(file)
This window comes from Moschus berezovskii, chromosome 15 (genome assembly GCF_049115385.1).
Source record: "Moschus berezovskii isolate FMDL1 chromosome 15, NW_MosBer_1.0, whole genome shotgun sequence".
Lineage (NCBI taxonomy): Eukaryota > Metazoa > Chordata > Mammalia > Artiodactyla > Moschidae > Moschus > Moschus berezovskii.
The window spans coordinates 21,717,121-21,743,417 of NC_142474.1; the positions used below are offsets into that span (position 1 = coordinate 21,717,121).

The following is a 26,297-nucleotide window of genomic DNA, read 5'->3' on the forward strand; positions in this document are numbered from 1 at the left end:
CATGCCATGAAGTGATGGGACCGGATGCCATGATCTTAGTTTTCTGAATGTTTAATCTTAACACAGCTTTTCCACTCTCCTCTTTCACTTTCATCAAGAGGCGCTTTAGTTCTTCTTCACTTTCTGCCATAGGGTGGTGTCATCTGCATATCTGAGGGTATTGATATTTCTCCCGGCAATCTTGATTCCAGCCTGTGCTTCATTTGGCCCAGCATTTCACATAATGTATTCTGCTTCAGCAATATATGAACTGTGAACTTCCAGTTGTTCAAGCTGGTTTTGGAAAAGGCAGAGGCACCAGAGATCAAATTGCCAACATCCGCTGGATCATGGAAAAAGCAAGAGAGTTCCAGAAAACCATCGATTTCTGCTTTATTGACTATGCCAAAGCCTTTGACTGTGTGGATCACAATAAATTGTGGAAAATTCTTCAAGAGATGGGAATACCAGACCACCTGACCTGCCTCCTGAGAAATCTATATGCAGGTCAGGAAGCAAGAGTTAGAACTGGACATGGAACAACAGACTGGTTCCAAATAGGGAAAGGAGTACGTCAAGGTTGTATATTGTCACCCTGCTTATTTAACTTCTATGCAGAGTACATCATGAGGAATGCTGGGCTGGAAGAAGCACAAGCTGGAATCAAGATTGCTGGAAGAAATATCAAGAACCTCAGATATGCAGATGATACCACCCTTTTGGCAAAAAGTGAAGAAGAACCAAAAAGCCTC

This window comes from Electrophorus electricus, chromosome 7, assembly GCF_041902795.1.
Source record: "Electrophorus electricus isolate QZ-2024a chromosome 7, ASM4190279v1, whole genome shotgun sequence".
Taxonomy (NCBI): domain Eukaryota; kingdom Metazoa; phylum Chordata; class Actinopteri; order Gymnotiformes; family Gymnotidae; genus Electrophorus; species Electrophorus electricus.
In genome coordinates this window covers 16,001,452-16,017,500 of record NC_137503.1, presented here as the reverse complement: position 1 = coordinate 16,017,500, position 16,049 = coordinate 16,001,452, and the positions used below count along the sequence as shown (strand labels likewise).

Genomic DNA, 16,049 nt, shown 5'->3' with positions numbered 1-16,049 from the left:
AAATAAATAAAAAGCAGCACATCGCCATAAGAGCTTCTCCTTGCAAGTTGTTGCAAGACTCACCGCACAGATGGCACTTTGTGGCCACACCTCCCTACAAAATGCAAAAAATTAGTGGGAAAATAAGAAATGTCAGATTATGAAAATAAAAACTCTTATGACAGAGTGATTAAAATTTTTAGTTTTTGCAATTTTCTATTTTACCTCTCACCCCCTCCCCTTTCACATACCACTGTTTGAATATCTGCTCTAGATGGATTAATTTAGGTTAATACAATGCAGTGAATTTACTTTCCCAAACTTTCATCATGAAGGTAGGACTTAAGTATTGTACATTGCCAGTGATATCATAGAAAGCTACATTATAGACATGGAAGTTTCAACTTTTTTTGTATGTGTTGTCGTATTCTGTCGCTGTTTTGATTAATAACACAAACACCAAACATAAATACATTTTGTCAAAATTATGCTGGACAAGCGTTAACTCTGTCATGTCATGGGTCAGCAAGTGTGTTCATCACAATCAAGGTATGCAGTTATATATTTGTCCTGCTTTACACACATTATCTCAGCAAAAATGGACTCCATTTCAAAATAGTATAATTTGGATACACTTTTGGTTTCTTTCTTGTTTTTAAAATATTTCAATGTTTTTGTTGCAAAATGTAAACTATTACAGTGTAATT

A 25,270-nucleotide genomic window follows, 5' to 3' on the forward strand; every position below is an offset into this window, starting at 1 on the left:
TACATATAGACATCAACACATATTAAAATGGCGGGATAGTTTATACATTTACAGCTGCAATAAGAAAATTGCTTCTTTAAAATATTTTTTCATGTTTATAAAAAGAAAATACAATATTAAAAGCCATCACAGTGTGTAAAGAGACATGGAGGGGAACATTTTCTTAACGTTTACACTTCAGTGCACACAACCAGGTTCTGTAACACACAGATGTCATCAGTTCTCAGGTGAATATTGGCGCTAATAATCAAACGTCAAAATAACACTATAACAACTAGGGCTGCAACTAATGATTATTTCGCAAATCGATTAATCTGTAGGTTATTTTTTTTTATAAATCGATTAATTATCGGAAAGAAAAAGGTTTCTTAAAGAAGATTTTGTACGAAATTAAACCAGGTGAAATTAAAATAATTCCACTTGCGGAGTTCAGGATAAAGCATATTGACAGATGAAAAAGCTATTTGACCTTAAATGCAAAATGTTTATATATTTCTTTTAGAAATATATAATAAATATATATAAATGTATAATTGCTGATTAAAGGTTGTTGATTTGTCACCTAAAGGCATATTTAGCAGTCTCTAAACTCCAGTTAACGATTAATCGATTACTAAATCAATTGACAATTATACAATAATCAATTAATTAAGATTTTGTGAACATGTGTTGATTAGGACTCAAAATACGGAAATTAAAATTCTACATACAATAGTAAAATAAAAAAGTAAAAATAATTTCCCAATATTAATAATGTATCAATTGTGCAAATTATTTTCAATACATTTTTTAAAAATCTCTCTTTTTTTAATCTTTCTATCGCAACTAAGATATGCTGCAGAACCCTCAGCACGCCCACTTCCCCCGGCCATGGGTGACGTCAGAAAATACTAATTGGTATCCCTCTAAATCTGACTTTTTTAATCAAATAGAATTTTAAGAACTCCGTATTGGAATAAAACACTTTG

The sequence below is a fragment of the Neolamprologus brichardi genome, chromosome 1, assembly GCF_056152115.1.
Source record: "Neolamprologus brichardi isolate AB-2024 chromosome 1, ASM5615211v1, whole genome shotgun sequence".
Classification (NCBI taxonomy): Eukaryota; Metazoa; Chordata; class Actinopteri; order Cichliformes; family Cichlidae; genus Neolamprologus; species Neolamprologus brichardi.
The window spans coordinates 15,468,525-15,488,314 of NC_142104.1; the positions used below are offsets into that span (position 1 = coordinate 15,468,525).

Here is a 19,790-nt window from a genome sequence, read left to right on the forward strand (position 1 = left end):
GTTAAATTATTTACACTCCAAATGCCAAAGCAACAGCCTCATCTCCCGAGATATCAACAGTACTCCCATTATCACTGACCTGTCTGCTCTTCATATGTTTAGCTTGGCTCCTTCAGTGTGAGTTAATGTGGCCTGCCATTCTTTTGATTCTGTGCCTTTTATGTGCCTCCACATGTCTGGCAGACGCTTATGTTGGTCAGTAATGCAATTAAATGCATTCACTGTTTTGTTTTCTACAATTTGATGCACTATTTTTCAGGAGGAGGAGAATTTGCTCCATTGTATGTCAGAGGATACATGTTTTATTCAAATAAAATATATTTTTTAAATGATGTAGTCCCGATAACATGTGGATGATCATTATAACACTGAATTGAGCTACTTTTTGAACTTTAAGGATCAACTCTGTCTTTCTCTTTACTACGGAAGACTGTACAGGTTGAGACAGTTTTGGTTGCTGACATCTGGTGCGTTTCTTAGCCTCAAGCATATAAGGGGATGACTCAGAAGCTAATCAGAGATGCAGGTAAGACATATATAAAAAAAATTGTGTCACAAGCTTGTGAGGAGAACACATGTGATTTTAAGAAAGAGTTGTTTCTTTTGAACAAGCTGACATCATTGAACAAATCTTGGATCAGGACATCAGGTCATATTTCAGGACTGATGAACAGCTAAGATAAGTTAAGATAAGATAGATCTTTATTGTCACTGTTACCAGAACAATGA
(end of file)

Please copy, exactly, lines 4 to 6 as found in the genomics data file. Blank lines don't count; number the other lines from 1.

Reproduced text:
The window spans coordinates 21,717,121-21,743,417 of NC_142474.1; the positions used below are offsets into that span (position 1 = coordinate 21,717,121).

The following is a 26,297-nucleotide window of genomic DNA, read 5'->3' on the forward strand; positions in this document are numbered from 1 at the left end:
CATGCCATGAAGTGATGGGACCGGATGCCATGATCTTAGTTTTCTGAATGTTTAATCTTAACACAGCTTTTCCACTCTCCTCTTTCACTTTCATCAAGAGGCGCTTTAGTTCTTCTTCACTTTCTGCCATAGGGTGGTGTCATCTGCATATCTGAGGGTATTGATATTTCTCCCGGCAATCTTGATTCCAGCCTGTGCTTCATTTGGCCCAGCATTTCACATAATGTATTCTGCTTCAGCAATATATGAACTGTGAACTTCCAGTTGTTCAAGCTGGTTTTGGAAAAGGCAGAGGCACCAGAGATCAAATTGCCAACATCCGCTGGATCATGGAAAAAGCAAGAGAGTTCCAGAAAACCATCGATTTCTGCTTTATTGACTATGCCAAAGCCTTTGACTGTGTGGATCACAATAAATTGTGGAAAATTCTTCAAGAGATGGGAATACCAGACCACCTGACCTGCCTCCTGAGAAATCTATATGCAGGTCAGGAAGCAAGAGTTAGAACTGGACATGGAACAACAGACTGGTTCCAAATAGGGAAAGGAGTACGTCAAGGTTGTATATTGTCACCCTGCTTATTTAACTTCTATGCAGAGTACATCATGAGGAATGCTGGGCTGGAAGAAGCACAAGCTGGAATCAAGATTGCTGGAAGAAATATCAAGAACCTCAGATATGCAGATGATACCACCCTTTTGGCAAAAAGTGAAGAAGAACCAAAAAGCCTC